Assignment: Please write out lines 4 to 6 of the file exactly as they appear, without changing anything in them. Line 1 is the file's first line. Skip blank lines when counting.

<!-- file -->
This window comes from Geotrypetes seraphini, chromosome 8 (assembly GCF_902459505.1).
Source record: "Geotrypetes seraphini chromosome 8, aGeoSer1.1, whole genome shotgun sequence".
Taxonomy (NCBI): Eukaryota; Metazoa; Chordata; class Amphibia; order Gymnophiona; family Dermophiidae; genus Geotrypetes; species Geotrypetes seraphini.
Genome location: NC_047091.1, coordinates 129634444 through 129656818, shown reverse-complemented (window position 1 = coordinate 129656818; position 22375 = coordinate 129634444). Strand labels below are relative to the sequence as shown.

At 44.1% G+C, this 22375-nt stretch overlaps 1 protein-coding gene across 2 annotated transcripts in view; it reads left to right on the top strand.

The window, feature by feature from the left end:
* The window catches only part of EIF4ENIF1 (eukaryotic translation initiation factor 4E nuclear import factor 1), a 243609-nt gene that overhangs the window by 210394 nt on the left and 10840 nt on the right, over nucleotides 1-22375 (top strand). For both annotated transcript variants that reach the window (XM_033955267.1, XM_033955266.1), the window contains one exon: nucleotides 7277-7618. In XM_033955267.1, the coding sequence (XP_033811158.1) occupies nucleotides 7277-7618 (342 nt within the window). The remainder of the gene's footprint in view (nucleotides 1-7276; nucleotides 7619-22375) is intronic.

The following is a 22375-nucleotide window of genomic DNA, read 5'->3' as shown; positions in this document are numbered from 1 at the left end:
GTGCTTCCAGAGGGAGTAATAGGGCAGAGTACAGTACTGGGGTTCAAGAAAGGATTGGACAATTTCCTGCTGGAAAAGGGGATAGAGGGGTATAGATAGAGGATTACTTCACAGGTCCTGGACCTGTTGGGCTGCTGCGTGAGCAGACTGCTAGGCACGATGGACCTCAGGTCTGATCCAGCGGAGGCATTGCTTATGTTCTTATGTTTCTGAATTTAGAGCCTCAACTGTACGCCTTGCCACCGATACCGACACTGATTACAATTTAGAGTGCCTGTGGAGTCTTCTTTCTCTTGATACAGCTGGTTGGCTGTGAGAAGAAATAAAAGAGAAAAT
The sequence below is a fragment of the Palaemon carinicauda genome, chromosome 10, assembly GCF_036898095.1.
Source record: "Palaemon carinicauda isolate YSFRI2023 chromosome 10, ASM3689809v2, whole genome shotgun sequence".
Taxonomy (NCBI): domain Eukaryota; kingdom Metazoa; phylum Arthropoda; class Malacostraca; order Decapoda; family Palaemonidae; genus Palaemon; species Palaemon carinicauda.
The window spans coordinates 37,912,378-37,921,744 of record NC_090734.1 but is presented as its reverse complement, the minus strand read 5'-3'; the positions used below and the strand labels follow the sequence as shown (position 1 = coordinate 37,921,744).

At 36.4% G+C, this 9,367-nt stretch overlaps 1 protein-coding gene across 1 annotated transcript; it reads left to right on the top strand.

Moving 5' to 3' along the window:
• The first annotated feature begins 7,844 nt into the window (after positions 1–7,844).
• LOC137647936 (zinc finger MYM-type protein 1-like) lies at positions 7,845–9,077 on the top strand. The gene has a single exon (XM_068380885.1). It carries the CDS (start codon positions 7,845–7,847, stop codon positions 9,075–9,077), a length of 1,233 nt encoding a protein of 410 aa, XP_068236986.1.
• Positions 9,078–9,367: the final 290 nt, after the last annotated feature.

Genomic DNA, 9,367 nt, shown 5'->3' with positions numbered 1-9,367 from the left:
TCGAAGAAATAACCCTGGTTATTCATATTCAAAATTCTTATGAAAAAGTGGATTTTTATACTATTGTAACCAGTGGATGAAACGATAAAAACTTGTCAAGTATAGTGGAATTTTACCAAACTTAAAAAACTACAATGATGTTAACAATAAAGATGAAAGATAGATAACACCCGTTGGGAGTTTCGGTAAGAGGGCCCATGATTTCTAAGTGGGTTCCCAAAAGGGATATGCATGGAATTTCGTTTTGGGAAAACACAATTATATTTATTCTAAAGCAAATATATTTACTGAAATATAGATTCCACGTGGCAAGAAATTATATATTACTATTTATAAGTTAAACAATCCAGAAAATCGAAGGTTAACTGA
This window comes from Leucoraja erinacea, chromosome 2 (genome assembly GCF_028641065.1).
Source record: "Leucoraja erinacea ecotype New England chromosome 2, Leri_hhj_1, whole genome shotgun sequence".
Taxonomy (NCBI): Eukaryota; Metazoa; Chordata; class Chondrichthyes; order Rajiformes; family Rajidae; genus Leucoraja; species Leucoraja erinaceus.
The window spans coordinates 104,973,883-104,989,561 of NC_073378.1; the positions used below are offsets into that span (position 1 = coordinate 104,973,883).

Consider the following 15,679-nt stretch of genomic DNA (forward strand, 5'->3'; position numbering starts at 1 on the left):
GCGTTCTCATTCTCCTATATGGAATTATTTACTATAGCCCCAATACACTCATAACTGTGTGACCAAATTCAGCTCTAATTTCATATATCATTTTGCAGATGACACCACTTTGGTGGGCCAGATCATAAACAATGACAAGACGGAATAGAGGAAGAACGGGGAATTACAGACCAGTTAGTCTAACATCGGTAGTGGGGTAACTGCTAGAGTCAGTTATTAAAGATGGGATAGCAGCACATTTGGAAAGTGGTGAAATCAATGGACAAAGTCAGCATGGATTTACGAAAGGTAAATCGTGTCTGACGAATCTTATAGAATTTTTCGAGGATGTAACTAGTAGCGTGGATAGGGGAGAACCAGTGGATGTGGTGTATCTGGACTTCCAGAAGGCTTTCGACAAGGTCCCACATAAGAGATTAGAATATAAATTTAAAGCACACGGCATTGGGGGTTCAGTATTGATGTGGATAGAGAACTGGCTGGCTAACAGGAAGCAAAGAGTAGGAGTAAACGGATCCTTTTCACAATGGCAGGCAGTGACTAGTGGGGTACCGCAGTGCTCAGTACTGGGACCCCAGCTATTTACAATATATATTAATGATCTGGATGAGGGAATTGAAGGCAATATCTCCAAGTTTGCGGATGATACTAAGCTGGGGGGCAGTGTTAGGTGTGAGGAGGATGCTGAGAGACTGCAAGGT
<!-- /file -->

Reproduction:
Genome location: NC_047091.1, coordinates 129634444 through 129656818, shown reverse-complemented (window position 1 = coordinate 129656818; position 22375 = coordinate 129634444). Strand labels below are relative to the sequence as shown.

At 44.1% G+C, this 22375-nt stretch overlaps 1 protein-coding gene across 2 annotated transcripts in view; it reads left to right on the top strand.

The window, feature by feature from the left end: